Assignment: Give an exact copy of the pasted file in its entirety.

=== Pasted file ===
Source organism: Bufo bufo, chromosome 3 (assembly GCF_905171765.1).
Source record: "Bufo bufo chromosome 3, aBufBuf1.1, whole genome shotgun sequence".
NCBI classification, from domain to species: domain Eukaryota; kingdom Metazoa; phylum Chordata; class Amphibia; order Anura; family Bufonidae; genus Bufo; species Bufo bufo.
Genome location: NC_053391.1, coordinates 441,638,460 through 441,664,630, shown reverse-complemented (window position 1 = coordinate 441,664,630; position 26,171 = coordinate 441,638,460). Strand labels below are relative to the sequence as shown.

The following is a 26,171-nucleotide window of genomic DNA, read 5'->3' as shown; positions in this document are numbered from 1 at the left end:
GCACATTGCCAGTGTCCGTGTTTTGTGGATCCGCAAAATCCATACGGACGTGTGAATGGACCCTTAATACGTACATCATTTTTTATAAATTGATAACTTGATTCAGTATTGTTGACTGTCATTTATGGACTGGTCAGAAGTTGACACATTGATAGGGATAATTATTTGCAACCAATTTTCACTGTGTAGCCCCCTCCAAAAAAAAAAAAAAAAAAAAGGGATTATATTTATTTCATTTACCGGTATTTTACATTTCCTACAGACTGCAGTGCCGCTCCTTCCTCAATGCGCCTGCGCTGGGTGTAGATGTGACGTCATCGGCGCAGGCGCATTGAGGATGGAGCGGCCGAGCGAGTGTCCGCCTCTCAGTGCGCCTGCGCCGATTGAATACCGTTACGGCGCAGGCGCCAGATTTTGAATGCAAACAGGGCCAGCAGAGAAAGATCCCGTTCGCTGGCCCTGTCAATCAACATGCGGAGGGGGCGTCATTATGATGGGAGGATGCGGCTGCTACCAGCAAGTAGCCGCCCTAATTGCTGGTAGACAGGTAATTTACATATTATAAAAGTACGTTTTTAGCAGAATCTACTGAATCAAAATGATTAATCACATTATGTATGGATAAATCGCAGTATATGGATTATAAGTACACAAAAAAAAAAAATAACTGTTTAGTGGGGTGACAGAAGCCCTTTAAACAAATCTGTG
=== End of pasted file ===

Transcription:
Source organism: Bufo bufo, chromosome 3 (assembly GCF_905171765.1).
Source record: "Bufo bufo chromosome 3, aBufBuf1.1, whole genome shotgun sequence".
NCBI classification, from domain to species: domain Eukaryota; kingdom Metazoa; phylum Chordata; class Amphibia; order Anura; family Bufonidae; genus Bufo; species Bufo bufo.
Genome location: NC_053391.1, coordinates 441,638,460 through 441,664,630, shown reverse-complemented (window position 1 = coordinate 441,664,630; position 26,171 = coordinate 441,638,460). Strand labels below are relative to the sequence as shown.

The following is a 26,171-nucleotide window of genomic DNA, read 5'->3' as shown; positions in this document are numbered from 1 at the left end:
GCACATTGCCAGTGTCCGTGTTTTGTGGATCCGCAAAATCCATACGGACGTGTGAATGGACCCTTAATACGTACATCATTTTTTATAAATTGATAACTTGATTCAGTATTGTTGACTGTCATTTATGGACTGGTCAGAAGTTGACACATTGATAGGGATAATTATTTGCAACCAATTTTCACTGTGTAGCCCCCTCCAAAAAAAAAAAAAAAAAAAAGGGATTATATTTATTTCATTTACCGGTATTTTACATTTCCTACAGACTGCAGTGCCGCTCCTTCCTCAATGCGCCTGCGCTGGGTGTAGATGTGACGTCATCGGCGCAGGCGCATTGAGGATGGAGCGGCCGAGCGAGTGTCCGCCTCTCAGTGCGCCTGCGCCGATTGAATACCGTTACGGCGCAGGCGCCAGATTTTGAATGCAAACAGGGCCAGCAGAGAAAGATCCCGTTCGCTGGCCCTGTCAATCAACATGCGGAGGGGGCGTCATTATGATGGGAGGATGCGGCTGCTACCAGCAAGTAGCCGCCCTAATTGCTGGTAGACAGGTAATTTACATATTATAAAAGTACGTTTTTAGCAGAATCTACTGAATCAAAATGATTAATCACATTATGTATGGATAAATCGCAGTATATGGATTATAAGTACACAAAAAAAAAAAATAACTGTTTAGTGGGGTGACAGAAGCCCTTTAAACAAATCTGTG